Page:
Atmospheric Methane Dry Air Mole Fractions from the
NOAA GML Carbon Cycle Cooperative Global Air
Sampling Network, 1983-2022

Version: 2023-08-28

1.       Data source and contacts
2.       Use of data
2.1      Citation
3.       License 
4.       Warnings
5.       Update notes
6.       Introduction
7.       DATA - General Comments
7.1      DATA - Sampling Locations
7.2      DATA - File Name Description
7.3      DATA - File Types
7.4      DATA - Content
7.5      DATA - QC Flags
7.6      DATA - Collection Methods
7.7      DATA - Monthly Averages
8.       Data retrieval
9.       References


National Oceanic and Atmospheric Administration (NOAA)
Global Monitoring Laboratory (GML)
Carbon Cycle Greenhouse Gases (CCGG)

Correspondence concerning these data should be directed to:

Dr. Xin Lan
NOAA Global Monitoring Laboratory
325 Broadway, R/GML-1
Boulder, Colorado, 80305 USA



These data are made freely available to the public and the scientific
community in the belief that their wide dissemination will lead to
greater understanding and new scientific insights. To ensure that GML
receives fair credit for their work please include relevant citation
text in publications. We encourage users to contact the data providers,
who can provide detailed information about the measurements and
scientific insight.  In cases where the data are central to a
publication, coauthorship for data providers may be appropriate.


Please reference these data as

   Lan, X., J.W. Mund, A.M. Crotwell, M.J. Crotwell, E. Moglia, 
   M. Madronich, D. Neff and K.W. Thoning (2023), Atmospheric Methane Dry Air Mole
   Fractions from the NOAA GML Carbon Cycle Cooperative Global Air Sampling Network, 
   1983-2022, Version: 2023-08-28, https://doi.org/10.15138/VNCZ-M766


These data were produced by NOAA and are not subject to copyright protection in the United States. NOAA waives any potential copyright and related rights in these data worldwide through the Creative Commons Zero 1.0 Universal Public Domain Dedication (CC0 1.0)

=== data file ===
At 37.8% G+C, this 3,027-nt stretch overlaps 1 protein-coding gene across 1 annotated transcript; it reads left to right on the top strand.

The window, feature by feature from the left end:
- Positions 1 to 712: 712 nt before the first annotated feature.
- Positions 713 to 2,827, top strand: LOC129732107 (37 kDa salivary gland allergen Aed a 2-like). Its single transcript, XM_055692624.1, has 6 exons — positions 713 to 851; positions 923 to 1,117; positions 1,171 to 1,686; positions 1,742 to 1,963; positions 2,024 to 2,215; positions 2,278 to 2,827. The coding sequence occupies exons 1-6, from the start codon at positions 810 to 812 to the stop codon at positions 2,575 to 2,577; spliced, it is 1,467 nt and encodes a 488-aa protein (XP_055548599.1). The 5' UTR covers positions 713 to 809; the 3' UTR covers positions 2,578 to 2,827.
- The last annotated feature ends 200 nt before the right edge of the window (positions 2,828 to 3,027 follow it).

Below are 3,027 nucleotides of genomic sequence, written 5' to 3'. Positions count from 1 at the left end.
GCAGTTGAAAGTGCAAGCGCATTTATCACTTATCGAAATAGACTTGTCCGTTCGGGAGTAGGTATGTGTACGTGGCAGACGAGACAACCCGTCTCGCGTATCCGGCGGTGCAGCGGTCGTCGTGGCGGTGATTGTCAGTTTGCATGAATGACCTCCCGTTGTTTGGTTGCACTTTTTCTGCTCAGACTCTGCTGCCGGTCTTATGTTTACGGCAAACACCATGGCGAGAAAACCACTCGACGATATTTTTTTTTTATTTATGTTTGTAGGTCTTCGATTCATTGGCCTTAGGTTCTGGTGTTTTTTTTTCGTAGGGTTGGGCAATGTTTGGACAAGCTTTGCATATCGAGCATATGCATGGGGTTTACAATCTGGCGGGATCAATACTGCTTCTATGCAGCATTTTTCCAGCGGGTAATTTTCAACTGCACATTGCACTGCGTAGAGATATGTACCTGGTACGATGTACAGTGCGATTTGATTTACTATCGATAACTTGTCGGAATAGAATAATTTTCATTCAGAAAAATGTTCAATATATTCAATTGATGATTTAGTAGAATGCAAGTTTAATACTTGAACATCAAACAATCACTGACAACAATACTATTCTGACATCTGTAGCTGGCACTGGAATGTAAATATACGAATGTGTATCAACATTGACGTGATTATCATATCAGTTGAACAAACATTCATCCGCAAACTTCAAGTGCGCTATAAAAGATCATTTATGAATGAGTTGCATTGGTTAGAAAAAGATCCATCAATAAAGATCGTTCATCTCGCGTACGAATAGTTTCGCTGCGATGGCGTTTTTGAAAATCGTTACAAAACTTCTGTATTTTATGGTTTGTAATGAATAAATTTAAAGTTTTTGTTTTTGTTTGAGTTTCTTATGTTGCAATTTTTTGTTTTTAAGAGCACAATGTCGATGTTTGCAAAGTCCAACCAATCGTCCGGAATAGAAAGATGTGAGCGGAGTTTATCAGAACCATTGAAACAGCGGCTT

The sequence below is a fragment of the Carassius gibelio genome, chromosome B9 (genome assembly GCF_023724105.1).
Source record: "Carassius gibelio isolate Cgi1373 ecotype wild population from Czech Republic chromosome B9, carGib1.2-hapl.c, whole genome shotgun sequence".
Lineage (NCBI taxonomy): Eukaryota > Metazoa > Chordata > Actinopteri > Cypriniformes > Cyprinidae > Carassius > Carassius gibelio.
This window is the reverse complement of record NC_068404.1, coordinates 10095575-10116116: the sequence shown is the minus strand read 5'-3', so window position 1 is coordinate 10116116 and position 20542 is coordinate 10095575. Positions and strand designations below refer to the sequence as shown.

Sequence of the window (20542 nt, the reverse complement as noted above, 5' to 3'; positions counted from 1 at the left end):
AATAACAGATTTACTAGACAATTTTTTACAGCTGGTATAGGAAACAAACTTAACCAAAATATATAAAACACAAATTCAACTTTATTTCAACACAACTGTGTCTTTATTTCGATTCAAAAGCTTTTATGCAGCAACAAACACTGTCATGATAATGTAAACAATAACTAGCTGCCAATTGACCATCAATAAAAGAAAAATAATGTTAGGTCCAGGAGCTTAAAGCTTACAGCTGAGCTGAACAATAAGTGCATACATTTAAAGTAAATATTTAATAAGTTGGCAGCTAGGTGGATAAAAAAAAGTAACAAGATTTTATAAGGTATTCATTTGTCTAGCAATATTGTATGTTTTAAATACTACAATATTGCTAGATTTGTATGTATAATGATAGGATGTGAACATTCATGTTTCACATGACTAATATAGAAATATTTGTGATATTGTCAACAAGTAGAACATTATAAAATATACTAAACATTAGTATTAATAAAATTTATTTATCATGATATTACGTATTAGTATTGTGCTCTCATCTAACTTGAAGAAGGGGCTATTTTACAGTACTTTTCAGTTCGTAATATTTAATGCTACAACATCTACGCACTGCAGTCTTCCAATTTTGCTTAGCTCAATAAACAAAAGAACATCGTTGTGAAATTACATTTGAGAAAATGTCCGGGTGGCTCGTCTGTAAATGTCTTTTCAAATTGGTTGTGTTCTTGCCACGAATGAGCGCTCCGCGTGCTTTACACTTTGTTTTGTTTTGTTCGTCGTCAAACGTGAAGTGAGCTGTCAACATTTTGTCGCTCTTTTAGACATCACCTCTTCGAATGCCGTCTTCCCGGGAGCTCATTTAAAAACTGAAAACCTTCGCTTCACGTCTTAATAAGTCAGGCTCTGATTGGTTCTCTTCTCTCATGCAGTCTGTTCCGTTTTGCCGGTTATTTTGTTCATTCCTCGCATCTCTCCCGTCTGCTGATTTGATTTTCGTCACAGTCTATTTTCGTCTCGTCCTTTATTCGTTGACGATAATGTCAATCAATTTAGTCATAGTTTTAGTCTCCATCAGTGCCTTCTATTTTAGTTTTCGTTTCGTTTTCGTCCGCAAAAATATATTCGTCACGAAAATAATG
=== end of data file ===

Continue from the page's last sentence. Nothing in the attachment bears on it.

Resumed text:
CC0 1.0 Universal -------------------------------------------------------------------- 4. WARNINGS Every effort is made to produce the most accurate and precise measurements possible. However, we reserve the right to make corrections to the data based on recalibration of standard gases or for other reasons deemed scientifically justified. We are not responsible for results and conclusions based on use of these data without regard to this warning. -------------------------------------------------------------------- 5. UPDATE NOTES +++++++++++++++++++++++++++++++ Lab-wide notes: 2011-10-07 We introduced the term "measurement group", which identifies the group within NOAA or Institute of Arctic and Alpine Research (INSTAAR) University of Colorado Boulder that made the measurement. We can now have multiple groups measuring some of the same trace gas species in our discrete samples. Measurement groups within NOAA and INSTAAR are ccgg: NOAA Carbon Cycle Greenhouse Gases group (CCGG) hats: NOAA Halocarbons and other Atmospheric Trace Species group (HATS) arl: INSTAAR Atmospheric Research Laboratory (ARL) sil: INSTAAR Stable Isotope Laboratory (SIL) curl: INSTAAR Laboratory for Radiocarbon Preparation and Research (CURL) +++++++++++++++++++++++++++++++ Project-specific notes: 2022-07-21 Dataset is now provided in self describing ObsPack format with improved metadata. Surface flask event data are available in NetCDF and ASCII text. Surface flask monthly data are available in ASCII text. Shipboard data binned by 5 or 3 degrees are now removed from surface flask event data, but still provided in monthly data. This format change makes some previous notes irrelevant. +++++++++++++++++++++++++++++++ Parameter-specific notes: 2023-05-01 In Spring 2023, we moved to an internal quality control (QC) tagging system for the flask air samples. There are three categories of tags documenting issues associated with sample collection, measurement and representativity in the CCGG database. Tags are more specific than flags, which allows a more granular internal tracking and analysis of QC issues. Tags are converted to simplified 3 character flags in the data files for external data users. See section 7.5 for more details. 2018-07-30 Uncertainties recalculated after reassessment of uncertainty terms. Uncertainties on early data are now larger than before. 2015-07-07 We updated and extended the WMO CH4 X2004 scale to X2004A. Details are described on a dedicated web page: http://www.esrl.noaa.gov/gmd/ccl/ch4_scale.html. -------------------------------------------------------------------- 6. INTRODUCTION All samples were analyzed for methane at NOAA GML in Boulder, Colorado by gas chromatography with flame ionization detection or by cavity ring- down spectroscopy (since August, 2019), and each sample aliquot was referenced to the NOAA 2004A methane standard scale (see www.esrl.noaa.gov/gmd/ccl/ch4_scale.html; Dlugokencky et al., 2005). Measurements are reported in units of nanomol/mol (10^-9 mol CH4 per mol of dry air (nmol/mol) or parts per billion (ppb)) For measurements using gas chromatography measurements, aliquots of sample and standard gas are injected into a gas chromatograph (GC) alternatively with a sampling valve. Methane (CH4) is separated from other sample constituents using packed columns and detected using flame ionization (FID). This process is highly automated for field and laboratory operations. Through most of the period 1983-1991, one flask of a sample pair was analyzed for methane, and, whenever the overpressure was sufficient, at least two aliquots were analyzed. We have used the difference in methane mole fraction between the first and second aliquot to establish the repeatability of the measurement. The average repeatability has been approximately 3 ppb before 1991. In October 1991, our analysis procedure was altered; we began analyzing a single aliquot from both members of the flask pair. The principle reasons for the change were to simplify flask handling procedures (the carbon dioxide and carbon monoxide projects also measure both flasks of the sample pair) and to have flask pair agreement (the difference in methane mole fraction between the two flasks collected simultaneously) as an additional diagnostic to use in evaluating the quality of the data. The repeatability of the analytical instrument is now assessed by two approaches: approximately monthly measurements of target tanks, and assessing the relative stability of the standard or reference gas aliquots during each day of flask measurements. (See Steele et al., 1987, Lang et al., 1990a,b, Dlugokencky et al., 1994b, and Dlugokencky et al., 2005 for details of the sampling network, equipment, standards, and procedures.) Repeatability after 1991 has ranged from 1 to 2 ppb over the period of our GC measurements. In August, 2019, we switched from GC/FID to a Cavity Ring-Down Spectrometer that analyzes CH4 and CO2. The analyzer is calibrated off-line with a suite of standards once per month relative to a dry, natural reference air in a high-pressure cylinder. All air samples are measured relative to the same reference, and CH4 and CO2 values in measured samples are calculated based on their ratio to the reference. Repeatability of the analyzer, based on repeated analysis of air from a high-pressure cylinder, is ~0.2 ppb (1 sigma). ------------------------------------------------------------------- 7. DATA - GENERAL COMMENTS Uncertainties of the CH4 measurements are included. Key components of it are our ability to propagate the WMO XCH4 scale to working standards, the repeatability of the analyzers used for sample measurement, and the long-term variability of the analyzer responses (reproducibility). The scale propagation uncertainty is estimated to be 0.2 ppb, based on the reproducibility determined for scale propagation in our calibration laboratory. Long-term reproducibility is estimated to be +/- 0.5 ppb based on repeated measurements of air from a high-pressure cylinder, or the long-term variability in the differences between measurements of test flasks on the flask-air analysis system and separate measurements of the test gas used to fill the test flasks. The three terms are added in quadrature (square root of the sum of the squares) to estimate the measurement uncertainty at 68% confidence interval. Pacific Ocean Cruise (POC, travelling between the US west coast and New Zealand or Australia) flask-air samples were collected in about 5 degree latitude intervals. For South China Sea (SCS), samples were collected at about 3 degree latitude intervals. Sampling intervals are approximately weekly for fixed sites and average one sample every 3 weeks per latitude zone for POC and about one sample every week per latitude for SCS. Historically, samples have been collected using two general methods: flushing and then pressurizing glass flasks with a pump, or opening a stopcock on an evacuated glass flask; since 28 April 2003, only the former method is used. During each sampling event, a pair of flasks is filled. ------------------------------------------------------------------- 7.1 DATA - SAMPLING LOCATIONS For a summary of sampling locations, please visit https://gml.noaa.gov/dv/site/?program=ccgg. Note: Data for all species may not be available for all sites listed in the table. To view near real-time data, manipulate and compare data, and create custom graphs, please visit https://gml.noaa.gov/dv/iadv/. ------------------------------------------------------------------- 7.2 DATA - FILE NAME DESCRIPTION Encoded into each file name are the parameter (trace gas identifier); sampling site; sampling project; laboratory ID number; measurement group (optional); and optional qualifiers that further define the file contents. All file names use the following naming scheme: 1 2 3 4 5 [parameter]_[site]_[project]_[lab ID number]_[optional measurement group]_[optional 6 7 qualifiers].[file type] 1. [parameter] Identifies the measured parameter or trace gas species. (ex) co2 Carbon dioxide ch4 Methane co2c13 d13C (co2) merge more than one parameter 2. [site] Identifies the sampling site code. (ex) brw pocn30 car amt 3. [project] Identifies sampling platform and strategy. (ex) surface-flask surface-pfp surface-insitu aircraft-pfp aircraft-insitu tower-insitu 4. [lab ID number] A numeric field that identifies the sampling laboratory (1,2,3, ...). NOAA GML is lab number 1 (see https://gml.noaa.gov/ccgg/obspack/labinfo.html). 5. [optional measurement group] Identifies the group within the NOAA GML or the Institute of Arctic and Alpine Research (INSTAAR) at the University of Colorado Boulder that made the measurement. It is possible to have multiple different groups measuring some of the same trace gas species in our discrete samples. Measurement groups within NOAA and INSTAAR are ccgg: NOAA Carbon Cycle Greenhouse Gases group (CCGG) hats: NOAA Halocarbons and other Atmospheric Trace Species group (HATS) arl: INSTAAR Atmospheric Research Laboratory (ARL) sil: INSTAAR Stable Isotope Laboratory (SIL) curl: INSTAAR Laboratory for Radiocarbon Preparation and Research (CURL) 6. [optional qualifiers] Optional qualifier(s) may indicate data subsetting or averaging. Multiple qualifiers are delimited by an underscore (_). A more detailed description of the file contents is included within each data file. (ex) event All measurement results for all collected samples (discrete (flask) data only). month Computed monthly averages all collected samples (discrete (flask) data only). hour_#### Computed hourly averages for the specified 4-digit year (quasi-continuous data only) HourlyData Computed hourly averages for entire record (quasi-continuous data only) DailyData Computed daily averages for entire record (quasi-continuous data only) MonthlyData Computed monthly averages for entire record (quasi-continuous data only) 7. [file type] File format (netCDF, ASCII text). (ex) txt ASCII text file nc netCDF4 file ------------------------------------------------------------------- 7.3 DATA - FILE TYPE We now provide some NOAA Global Monitoring Laboratory measurements in two unique file formats; netCDF and ASCII text. The Network Common Data Form (NetCDF) is a self-describing, machine-independent data format that supports creation, access, and sharing of array-oriented scientific data. To learn more about netCDF and how to read netCDF files, please visit http://www.unidata.ucar.edu. The ASCII text (technically UTF-8 encoded) file is derived directly from the netCDF file. The text file is also self-describing and can be viewed using any ASCII or UTF-8 capable text editor. "Self-describing" means the file includes enough information about the included data (called metadata) that no additional file is required to understand the structure of the data and how to read and use the data. Note that some non-ASCII characters (accents, international character sets) may be present in various names and contact information. These may require a UTF-8 capable text editor to view properly. ------------------------------------------------------------------- 7.4 DATA - CONTENT See individual files for description of the provided variables and other dataset metadata. ------------------------------------------------------------------- 7.5 QC FLAGS Quality control 3-column flags indicate retained and rejected flask results as follows in datafiles. If the first character is not a period, the sample result should be rejected for scientific use due to sample collection and/or measurement issue. A second column character other than a period indicates a sample that is likely valid but does not meet selection for representativeness such as midday sampling or background air sampling. A third column flag other than a period indicates abnormal circumstances that are not thought to affect the data quality. Flag Description Retained ... good pair, no other issues Rejected M.. sample measurement issue C.. sample collection issue B.. both measurement and collection issues Selection .S. selection issue. High/low mole fraction thought to not represent background conditions for example. Informational ..M informational measurement tag or potential measurement issue ..C informational collection tag or potential collection issue The retained values comprise the data set that mostly represents CH4 distribution in the remote, well-mixed global surface atmosphere. Data with selection flag (with a 2nd column flag other than '.') are likely valid measurements, but represent poorly mixed air parcels influenced by local sources. Data selection is applied considering multiple measured gases from the same air sample , and sample conditions such as wind direction, wind speed, and back trajectory, in addition to identifying outliers using a curve fitting approach described in detail here: https://gml.noaa.gov/ccgg/mbl/crvfit/crvfit.html ------------------------------------------------------------------- 7.6 COLLECTION METHODS A single-character code is used to identify the sample collection method. The codes are: P - Sample collected using a portable, battery powered pumping unit. Two flasks are connected in series, flushed with air, and then pressurized to 1.2 - 1.5 times ambient pressure. D - Similar to P but the air passes through a condenser cooled to about 5 deg C to partially dry the sample. G - Similar to D but with a gold-plated condenser. T - Evacuated flask filled by opening an O-ring sealed stopcock. S - Flasks filled at NOAA GML observatories by sampling air from the in situ CO2 measurement air intake system. N - Before 1981, flasks filled using a hand-held aspirator bulb. After 1981, flasks filled using a pump different from those used in method P, D, or G. F - Five liter evacuated flasks filled by opening a ground glass, greased stopcock ------------------------------------------------------------------- 7.7 DATA - MONTHLY AVERAGES The monthly data files in https://gml.noaa.gov/aftp/data/trace_gases/ch4/flask/surface/ use the following naming scheme (see Section 7.2): [parameter]_[site]_[project]_[lab ID number]_[measurement group]_month.txt (ex) CH4_pocn30_surface-flask_1_ccgg_month.txt contains CH4 ccgg monthly mean values for all surface flask samples collected on the Pacific Ocean Cruise sampling platform and grouped at 30N +/- 2.5 degrees. (ex) CO2_brw_surface-flask_1_ccgg_month.txt contains CO2 ccgg monthly mean values for all surface flask samples collected at Barrow, Alaska. Monthly means are produced for each site by first averaging all valid measurement results in the event file with a unique sample date and time. Values are then extracted at weekly intervals from a smooth curve (Thoning et al., 1989) fitted to the averaged data and these weekly values are averaged for each month to give the monthly means recorded in the files. Flagged data are excluded from the curve fitting process. Some sites are excluded from the monthly mean directory because sparse data or a short record does not allow a reasonable curve fit. Also, if there are 3 or more consecutive months without data, monthly means are not calculated for these months. The data files contain multiple lines of header information followed by one line for each available month. Fields are defined as follows: Field 1: [SITE CODE] The three-character sampling location code (see above). Field 2: [YEAR] The sample collection year and month. Field 3: [MONTH] Field 4: [MEAN VALUE] Computed monthly mean value ------------------------------------------------------------------- 8. DATA RETRIEVAL All (ASCII text and netCDF) files are located in "https://gml.noaa.gov/aftp/data/trace_gases/ch4/flask/surface/". To transfer all files in a directory, it is more efficient to download the tar or zipped files. Individual or zipped files can be downloaded using your web browser by clicking the hyperlinked file or right clicking hyperlink and using browser menu to 'save as' or similar. Files can also be accessed by anonymous ftp at aftp.cmdl.noaa.gov. ------------------------------------------------------------------- 9. REFERENCES Lan X, Nisbet EG, Dlugokencky EJ, Michel SE. 2021, What do we know about the global methane budget? Results from four decades of atmospheric CH4 observations and the way forward. Phil. Trans. R. Soc. A 379:20200440. https://doi.org/10.1098/rsta.2020.0440 Lan, X., Basu, S., Schwietzke, S., Bruhwiler, L. M. P., Dlugokencky, E. J., Michel, S. E., et al. 2021, Improved constraints on global methane emissions and sinks using δ13C-CH4. Global Biogeochemical Cycles, 35, e2021GB007000. https://doi.org/10.1029/2021GB007000 Dlugokencky, E.J., et al. 2009, Observational constraints on recent increases in the atmospheric CH4 burden, Geophys. Res. Lett., 36, L18803, doi:10.1029/2009GL039780. Dlugokencky, E.J., R.C. Myers, P.M. Lang, K.A. Masarie, A.M. Crotwell, K.W. Thoning, B.D. Hall, J.W. Elkins, and L.P. Steele, 2005, Conversion of NOAA atmospheric dry air methane mole fractions to a gravimetrically-prepared standard scale, J. Geophys. Res., 110, D18306, doi:10.1029/2005JD006035. Dlugokencky, E.J., B.P. Walter, K.A. Masarie, P.M. Lang, and E.S. Kasischke, 2001, Measurements of an anomalous global methane increase during 1998, Geophys. Res. Lett., 28, 499-502. Dlugokencky, E.J., K.A. Masarie, P.M. Lang, and P.P. Tans, 1998, Continuing decline in the growth rate of atmospheric methane, Nature, 393, 447-450. Dlugokencky, E.J., K.A. Masarie, P.M. Lang, P.P. Tans, L.P. Steele, and E.G. Nisbet, 1994a, A dramatic decrease in the growth rate of atmospheric methane in the northern hemisphere during 1992, Geophys. Res. Lett., 21, 45-48. Dlugokencky, E.J., L.P. Steele, P.M. Lang, and K.A. Masarie, 1994b, The growth rate and distribution of atmospheric methane, J. Geophys. Res., 99, 17,021- 17,043. Lang, P.M., L.P. Steele, R.C. Martin, and K.A. Masarie, 1990a, Atmospheric methane data for the period 1983-1985 from the NOAA/GMCC global cooperative flask sampling network, NOAA Technical Memorandum ERL CMDL-1. Lang, P.M., L.P. Steele, and R.C. Martin, 1990b, Atmospheric methane data for the period 1986-1988 from the NOAA/CMDL global cooperative flask sampling network, NOAA Technical Memorandum ERL CMDL-2. Lang, P.M., L.P. Steele, L.S. Waterman, R.C. Martin, K.A. Masarie, and E.J. Dlugokencky, 1992, NOAA/CMDL Atmospheric methane data for the period 1983-1990 from shipboard flask sampling, NOAA Technical Memorandum ERL CMDL-4. Steele, L.P., P.J. Fraser, R.A. Rasmussen, M.A.K. Khalil, T.J. Conway, A.J. Crawford, R.H. Gammon, K.A. Masarie, and K.W. Thoning, 1987, The global distribution of methane in the troposphere, J. Atmos. Chem, 5, 125-171. Steele, L.P. and P.M. Lang, 1991, Atmospheric methane concentrations-the NOAA/CMDL global cooperative flask sampling network, 1983-1988, ORNL/CDIAC-42, NDP-038. Steele, L.P., E.J. Dlugokencky, P.M. Lang, P.P. Tans, R.C. Martin, and K.A. Masarie, 1992, Slowing down of the global accumulation of atmospheric methane during the 1980's, Nature, 358, 313. Thoning, K.W., P.P. Tans, and W.D. Komhyr, 1989, Atmospheric carbon dioxide at Mauna Loa Observatory 2. Analysis of the NOAA GMCC Data, 1974-1985, J. Geophys. Res., 94, 8549-8565. -------------------------------------------------------------------